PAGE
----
Re: Not commenting on the business practices
@Andy The Hat “but tying a customer into a contract that is impossible to get out of by making a closed agreement with alternative suppliers would be dangerously close to cartel-like behaviour”
That was my thought as well. Having read all 106 pages of the pretty damming on IBM final judgment it is nothing like cartel behaviour.
Basically, IBM is in the outsourcer business who AT&T have outsourced the running (which includes the BMC software) and maintenance of their mainframes to. But IBM don’t have licenses to run BMC software as the AT&T BMC license does not permit outsourcing.
The OA (Outsource Agreement) that IBM have with BMC gives IBM the right to use their outsourcing customer’s (AT&T) license or purchase the licenses at 72%. Part of the agreement is that IBM will not displace BMC software with their own. If IBM do displace BMC software, they liable for 1 year’s license and support fees. This only applies to customers that IBM is the outsourcer for and using the customer’s BMC licences which is the case with AT&T.
In 2015 IBM signed a contract with AT&T to replace all BMC software with IBM software. The also renegotiated the OA contract and tried to remove the displacement clause but BMC would not sign if the clause was removed. They did manage to get the list of customers that the displacement clause applied to reduced but could not get AT&T removed from the list. The new OA was signed in 2015 after the AT&T contract.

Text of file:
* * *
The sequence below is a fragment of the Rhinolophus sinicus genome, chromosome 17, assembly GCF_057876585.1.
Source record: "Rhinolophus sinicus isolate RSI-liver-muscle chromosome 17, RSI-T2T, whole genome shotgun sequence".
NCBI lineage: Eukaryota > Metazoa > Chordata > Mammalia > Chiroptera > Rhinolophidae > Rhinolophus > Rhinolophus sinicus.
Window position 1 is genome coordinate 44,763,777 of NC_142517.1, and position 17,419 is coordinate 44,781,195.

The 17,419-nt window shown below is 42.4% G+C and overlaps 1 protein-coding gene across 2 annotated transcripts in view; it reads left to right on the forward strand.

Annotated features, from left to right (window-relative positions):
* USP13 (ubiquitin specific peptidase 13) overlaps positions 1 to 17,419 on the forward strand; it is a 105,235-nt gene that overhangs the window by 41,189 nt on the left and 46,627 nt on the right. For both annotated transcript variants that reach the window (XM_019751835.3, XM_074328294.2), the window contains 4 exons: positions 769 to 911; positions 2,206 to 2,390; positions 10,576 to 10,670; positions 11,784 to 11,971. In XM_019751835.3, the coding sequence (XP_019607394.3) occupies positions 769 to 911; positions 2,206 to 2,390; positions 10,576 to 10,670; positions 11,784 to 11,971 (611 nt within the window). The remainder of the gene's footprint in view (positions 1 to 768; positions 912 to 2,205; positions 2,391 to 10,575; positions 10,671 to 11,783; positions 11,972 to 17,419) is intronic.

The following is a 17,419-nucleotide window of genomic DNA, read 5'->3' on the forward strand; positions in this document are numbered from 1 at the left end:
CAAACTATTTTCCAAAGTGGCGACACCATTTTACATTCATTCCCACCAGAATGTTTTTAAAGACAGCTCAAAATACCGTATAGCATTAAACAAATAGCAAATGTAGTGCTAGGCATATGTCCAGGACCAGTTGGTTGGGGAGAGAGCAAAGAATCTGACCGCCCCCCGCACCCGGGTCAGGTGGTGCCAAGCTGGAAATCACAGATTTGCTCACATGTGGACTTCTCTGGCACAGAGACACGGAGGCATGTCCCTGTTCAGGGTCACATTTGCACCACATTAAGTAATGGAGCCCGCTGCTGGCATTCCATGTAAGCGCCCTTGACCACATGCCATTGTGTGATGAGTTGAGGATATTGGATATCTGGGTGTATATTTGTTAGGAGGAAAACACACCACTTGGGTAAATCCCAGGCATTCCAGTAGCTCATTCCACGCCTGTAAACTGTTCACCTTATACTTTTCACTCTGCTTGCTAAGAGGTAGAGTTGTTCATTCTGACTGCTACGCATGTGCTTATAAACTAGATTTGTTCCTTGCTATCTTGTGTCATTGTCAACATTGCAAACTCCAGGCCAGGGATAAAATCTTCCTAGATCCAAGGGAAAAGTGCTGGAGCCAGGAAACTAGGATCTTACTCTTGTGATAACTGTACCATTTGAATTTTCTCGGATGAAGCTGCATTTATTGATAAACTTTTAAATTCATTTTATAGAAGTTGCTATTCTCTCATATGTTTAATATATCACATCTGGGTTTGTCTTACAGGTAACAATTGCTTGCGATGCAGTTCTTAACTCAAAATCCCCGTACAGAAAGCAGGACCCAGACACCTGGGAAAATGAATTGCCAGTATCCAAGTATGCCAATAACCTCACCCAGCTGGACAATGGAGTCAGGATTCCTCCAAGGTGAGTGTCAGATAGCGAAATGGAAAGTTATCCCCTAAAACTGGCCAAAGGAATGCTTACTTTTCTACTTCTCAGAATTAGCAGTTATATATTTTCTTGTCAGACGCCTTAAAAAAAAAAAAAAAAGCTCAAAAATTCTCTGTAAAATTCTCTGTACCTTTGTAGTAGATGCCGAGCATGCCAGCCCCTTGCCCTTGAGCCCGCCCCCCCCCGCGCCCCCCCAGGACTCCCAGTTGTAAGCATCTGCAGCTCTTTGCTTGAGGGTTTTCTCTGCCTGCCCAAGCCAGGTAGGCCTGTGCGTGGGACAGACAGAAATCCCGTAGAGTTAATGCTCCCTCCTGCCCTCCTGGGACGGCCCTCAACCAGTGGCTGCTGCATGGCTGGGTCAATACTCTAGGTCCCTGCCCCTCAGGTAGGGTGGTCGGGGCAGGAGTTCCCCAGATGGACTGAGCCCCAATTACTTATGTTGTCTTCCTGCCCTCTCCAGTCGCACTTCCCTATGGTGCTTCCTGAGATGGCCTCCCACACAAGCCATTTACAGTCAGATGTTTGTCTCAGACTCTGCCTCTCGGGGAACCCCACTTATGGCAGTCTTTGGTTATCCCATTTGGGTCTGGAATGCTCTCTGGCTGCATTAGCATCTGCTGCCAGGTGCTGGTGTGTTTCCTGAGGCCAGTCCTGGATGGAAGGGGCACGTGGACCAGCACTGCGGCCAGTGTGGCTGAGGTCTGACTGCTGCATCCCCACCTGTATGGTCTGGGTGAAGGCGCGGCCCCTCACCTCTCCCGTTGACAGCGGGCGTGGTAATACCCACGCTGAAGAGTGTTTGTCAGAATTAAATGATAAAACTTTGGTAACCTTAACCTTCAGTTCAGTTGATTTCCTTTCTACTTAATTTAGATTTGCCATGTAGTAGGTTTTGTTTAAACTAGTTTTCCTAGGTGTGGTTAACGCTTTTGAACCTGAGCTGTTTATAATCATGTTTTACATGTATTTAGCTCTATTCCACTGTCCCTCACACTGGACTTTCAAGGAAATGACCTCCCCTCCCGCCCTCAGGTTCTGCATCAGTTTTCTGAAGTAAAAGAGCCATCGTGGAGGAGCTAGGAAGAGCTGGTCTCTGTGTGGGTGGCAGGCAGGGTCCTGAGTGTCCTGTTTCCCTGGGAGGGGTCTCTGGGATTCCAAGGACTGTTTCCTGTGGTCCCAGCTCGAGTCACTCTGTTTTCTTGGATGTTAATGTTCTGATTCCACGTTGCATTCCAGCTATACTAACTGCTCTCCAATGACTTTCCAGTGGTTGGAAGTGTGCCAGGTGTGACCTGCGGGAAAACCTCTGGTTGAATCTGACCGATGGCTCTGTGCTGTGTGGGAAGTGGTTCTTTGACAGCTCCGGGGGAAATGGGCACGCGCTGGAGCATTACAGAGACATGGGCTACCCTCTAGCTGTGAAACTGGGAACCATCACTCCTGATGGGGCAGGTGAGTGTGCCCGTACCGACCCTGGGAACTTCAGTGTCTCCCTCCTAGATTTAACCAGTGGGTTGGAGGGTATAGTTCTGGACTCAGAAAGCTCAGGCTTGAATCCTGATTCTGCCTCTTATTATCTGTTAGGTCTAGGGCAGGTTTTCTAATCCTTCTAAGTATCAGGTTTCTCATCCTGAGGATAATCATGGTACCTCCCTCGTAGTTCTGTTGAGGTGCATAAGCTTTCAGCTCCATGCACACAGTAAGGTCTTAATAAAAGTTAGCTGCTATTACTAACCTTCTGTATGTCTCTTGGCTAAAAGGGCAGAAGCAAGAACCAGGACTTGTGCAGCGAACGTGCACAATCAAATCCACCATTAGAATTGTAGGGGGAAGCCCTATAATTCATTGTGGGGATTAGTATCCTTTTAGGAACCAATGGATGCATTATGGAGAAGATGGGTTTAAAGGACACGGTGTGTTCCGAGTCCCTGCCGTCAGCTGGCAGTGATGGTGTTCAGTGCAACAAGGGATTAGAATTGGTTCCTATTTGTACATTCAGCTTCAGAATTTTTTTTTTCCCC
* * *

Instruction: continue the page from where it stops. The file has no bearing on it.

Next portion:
IBM entered into the new OA contract with BMC in bad faith as they had no intention of abiding by that contract. This is backed up by the IBM negotiator. The judge considered fraudulent, which is why IBM ended up with this. From the judgement:-
12. BMC shall recover direct and punitive damages from IBM on its fraudulent
inducement claim, plus prejudgment interest in the amount of 5% and post-judgment
a. BMC is entitled to recover from IBM $717,739,615 in actual contractual damages.
b. BMC is entitled to recover from IBM $168,226,367.29 in prejudgment interest on
the actual damages described above.
c. BMC is entitled to recover from IBM $717,739,615 in punitive damages based on
fraud found by clear and convincing evidence.
d. BMC is entitled to recover from IBM post-judgment interest from the date of the
entry of judgment at the federally mandated rate. 28 U.S.C. § 1961.